Ben O’Keeffe is about to finish a six-month stint working in a legal practice in Florida and is looking forward to getting back to her own practice in Inishowen. She’s also looking forward to seeing Sergeant Tom Molloy again. Molloy had proposed marriage just before Ben left for the States and as yet she hasn’t given him a yay or nay.
Donegal, and in particular the Inishowen Peninsula, is deluged shortly after her return, suffering the worst rainstorms in recorded history and the village of Glendara is completely cut off, as the surrounding roads and bridges either collapse or become impassable. When a body falls from a height onto the local vet’s car, suspicions immediately centre on a charity cycling crowd that arrived in Glendara just as the storm hit and are now unable to leave because of worsening weather conditions. The deceased in this case is the charity organizer responsible for the cycling event, Bob Jameson, and the more Ben digs into Jameson’s past the murkier this guy looks. Curiously, he seems to have died from a snakebite. But there’s been nary a snake in Donegal since St Patrick showed them the door…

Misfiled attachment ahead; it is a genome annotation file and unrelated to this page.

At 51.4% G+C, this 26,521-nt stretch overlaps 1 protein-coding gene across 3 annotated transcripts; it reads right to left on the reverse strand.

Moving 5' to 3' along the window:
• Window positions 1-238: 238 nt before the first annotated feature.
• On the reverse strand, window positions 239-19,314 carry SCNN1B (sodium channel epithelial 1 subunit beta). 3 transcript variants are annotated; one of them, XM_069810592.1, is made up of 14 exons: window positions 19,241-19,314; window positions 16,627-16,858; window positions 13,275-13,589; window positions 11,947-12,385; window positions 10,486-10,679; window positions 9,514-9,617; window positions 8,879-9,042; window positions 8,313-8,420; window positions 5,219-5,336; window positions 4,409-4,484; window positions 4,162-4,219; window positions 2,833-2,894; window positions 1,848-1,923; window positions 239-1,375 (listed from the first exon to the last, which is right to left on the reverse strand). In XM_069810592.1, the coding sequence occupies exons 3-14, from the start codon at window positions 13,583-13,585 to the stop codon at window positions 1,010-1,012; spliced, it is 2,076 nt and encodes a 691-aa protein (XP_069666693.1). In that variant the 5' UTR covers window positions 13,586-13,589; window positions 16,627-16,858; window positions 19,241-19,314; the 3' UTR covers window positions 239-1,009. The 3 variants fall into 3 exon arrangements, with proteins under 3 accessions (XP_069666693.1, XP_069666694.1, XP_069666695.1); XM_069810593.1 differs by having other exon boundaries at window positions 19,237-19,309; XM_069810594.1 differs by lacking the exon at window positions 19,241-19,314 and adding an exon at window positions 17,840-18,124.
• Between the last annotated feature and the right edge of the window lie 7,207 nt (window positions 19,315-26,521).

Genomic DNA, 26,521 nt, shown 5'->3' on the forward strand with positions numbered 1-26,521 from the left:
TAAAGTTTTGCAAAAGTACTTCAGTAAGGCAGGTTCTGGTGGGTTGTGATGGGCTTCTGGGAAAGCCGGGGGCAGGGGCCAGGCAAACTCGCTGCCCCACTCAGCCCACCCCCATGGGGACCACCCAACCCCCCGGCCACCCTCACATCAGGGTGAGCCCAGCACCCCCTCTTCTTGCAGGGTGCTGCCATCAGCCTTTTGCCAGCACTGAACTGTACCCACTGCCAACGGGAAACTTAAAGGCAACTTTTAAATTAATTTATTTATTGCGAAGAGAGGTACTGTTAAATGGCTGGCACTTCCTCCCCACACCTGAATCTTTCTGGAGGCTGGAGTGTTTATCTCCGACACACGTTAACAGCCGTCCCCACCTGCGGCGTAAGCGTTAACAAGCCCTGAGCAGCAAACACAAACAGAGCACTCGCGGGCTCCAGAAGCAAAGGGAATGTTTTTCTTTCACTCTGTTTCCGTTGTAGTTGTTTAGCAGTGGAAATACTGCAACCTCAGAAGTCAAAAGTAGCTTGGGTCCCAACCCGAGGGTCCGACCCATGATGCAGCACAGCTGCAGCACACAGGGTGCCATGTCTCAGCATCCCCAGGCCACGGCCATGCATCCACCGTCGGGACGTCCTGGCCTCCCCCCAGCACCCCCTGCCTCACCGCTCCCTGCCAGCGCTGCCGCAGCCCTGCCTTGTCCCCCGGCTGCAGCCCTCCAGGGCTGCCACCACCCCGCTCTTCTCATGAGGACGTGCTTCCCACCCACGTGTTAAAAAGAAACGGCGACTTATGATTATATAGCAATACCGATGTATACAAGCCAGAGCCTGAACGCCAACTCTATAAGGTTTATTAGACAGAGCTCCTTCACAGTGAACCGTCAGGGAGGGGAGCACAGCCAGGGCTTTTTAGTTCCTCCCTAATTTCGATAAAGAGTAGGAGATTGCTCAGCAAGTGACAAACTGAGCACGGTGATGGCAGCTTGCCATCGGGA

This is Andrea Carter’s fifth murder mystery featuring Ben O’Keeffe. Three of her previous four novels have been optioned for TV and she has a large, steady following. What sets her apart from a lot of other crime writers is firstly, she spares the reader the gore-slash details (mercifully) and secondly, she writes with such an acute sense of place. Whether it’s the suffocating humidity of the Miami sun or the wild, wet and windy hills of Donegal, she completely immerses the reader in location, a trick not anything like as easy as she makes it look. A solid, convincing cast and a murder case that the reader can’t guess at makes this another well-deserved winner for Carter.